Karzai then complained about how the international community had pressured him to remove Sher Mohammad, the governor of Helmand Province, after which drug trafficking had increased in the area. The cable quoted Karzai as saying, “Where Afghans are in charge, drugs are less but where the international community is in charge, drugs are up”.
‘Drugs in Turkmenistan: Burn, baby, burn’
A confidential cable written by the US embassy in Ashgabat in 2009 explained that Turkmenistan holds a bi-annual “drug burning ceremony” in which the Turkmenistan State Counter-narcotics Service burns all the drugs that had been confiscated over the previous six months. At one such drug-burning, “one ton and 279 kilograms of hashish, opium, and heroin were burned”. US diplomats attending this ceremony were invited to participate by throwing “packets of drugs into the fire”.
Drug addiction is apparently a big problem in Turkmenistan. As the cable explained: “During the 1990s many young people started using drugs because of increased availability and rising unemployment.”
Another confidential cable written in 2009 by the US embassy in Ashgabat described how officials in Turkmenistan are trying to combat the flow of Afghan opiates coming into the country from Iran. “Turkmenistan generally treats truckers poorly,” whether they are Turkish or Iranian, the cable said.
The Gambia: ‘Zero tolerance for the drug trade’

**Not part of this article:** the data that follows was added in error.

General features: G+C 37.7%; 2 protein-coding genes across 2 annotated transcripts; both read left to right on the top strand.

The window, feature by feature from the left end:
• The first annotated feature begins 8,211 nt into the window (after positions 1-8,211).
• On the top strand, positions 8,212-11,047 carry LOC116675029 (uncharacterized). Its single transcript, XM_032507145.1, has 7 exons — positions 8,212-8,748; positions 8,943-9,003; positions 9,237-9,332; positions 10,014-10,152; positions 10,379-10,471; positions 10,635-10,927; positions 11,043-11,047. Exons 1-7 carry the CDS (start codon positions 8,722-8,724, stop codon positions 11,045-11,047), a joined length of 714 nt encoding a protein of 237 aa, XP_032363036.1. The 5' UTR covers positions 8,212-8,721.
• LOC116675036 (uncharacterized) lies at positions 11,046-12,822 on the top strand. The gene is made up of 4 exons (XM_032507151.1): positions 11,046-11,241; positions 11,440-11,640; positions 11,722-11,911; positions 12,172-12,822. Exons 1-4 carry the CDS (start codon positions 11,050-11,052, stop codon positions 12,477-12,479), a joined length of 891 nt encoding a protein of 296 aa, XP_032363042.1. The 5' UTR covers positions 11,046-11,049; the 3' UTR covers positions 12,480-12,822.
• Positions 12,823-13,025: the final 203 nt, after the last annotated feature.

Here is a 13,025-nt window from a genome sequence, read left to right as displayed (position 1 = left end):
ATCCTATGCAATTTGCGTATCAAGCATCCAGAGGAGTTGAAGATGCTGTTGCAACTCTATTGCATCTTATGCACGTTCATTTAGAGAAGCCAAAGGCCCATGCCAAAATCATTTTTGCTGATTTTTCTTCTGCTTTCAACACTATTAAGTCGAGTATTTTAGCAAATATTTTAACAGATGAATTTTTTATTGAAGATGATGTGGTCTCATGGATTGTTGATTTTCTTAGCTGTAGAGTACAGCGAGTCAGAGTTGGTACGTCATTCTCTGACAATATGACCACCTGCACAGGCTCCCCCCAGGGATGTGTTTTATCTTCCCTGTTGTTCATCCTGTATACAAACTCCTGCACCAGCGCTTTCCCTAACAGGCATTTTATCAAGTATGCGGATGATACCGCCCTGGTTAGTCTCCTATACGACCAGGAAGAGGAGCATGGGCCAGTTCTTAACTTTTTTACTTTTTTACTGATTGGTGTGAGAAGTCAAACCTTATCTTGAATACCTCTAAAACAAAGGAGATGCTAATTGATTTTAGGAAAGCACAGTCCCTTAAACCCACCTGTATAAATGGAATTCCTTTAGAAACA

A 2009 cable written by the US embassy in Banjul, Gambia’s capital, seemed optimistic about the tough anti-narcotics rhetoric coming from President Yahya Jammeh, who promised to “exercise no mercy” on drug traffickers in his annual speech in March 2009. Jammeh linked crime and trafficking to foreign groups.
“His strong focus on the evils of drug trafficking is a positive development,” the unclassified cable read. “But the real proof will lie in how his government takes action to defend against encroaching trafficking groups.”
Guatemala: Political parties ‘tied to narcotraffickers’
US officials do not seem particularly impressed by much of Guatemala’s political culture. Stephen McFarland, the US ambassador, wrote in a confidential November 2009 cable that “most parties’ platforms/ideologies are weak” and that “personalities, personal relationships, pork barrel politics and at times bribes are most important factors than deputies’ affiliations”.
They also believe that drug money is embedded in the halls of power. The Union of National Change (UCN), a political party based in the east of the country, is “reportedly tied to narcotraffickers”.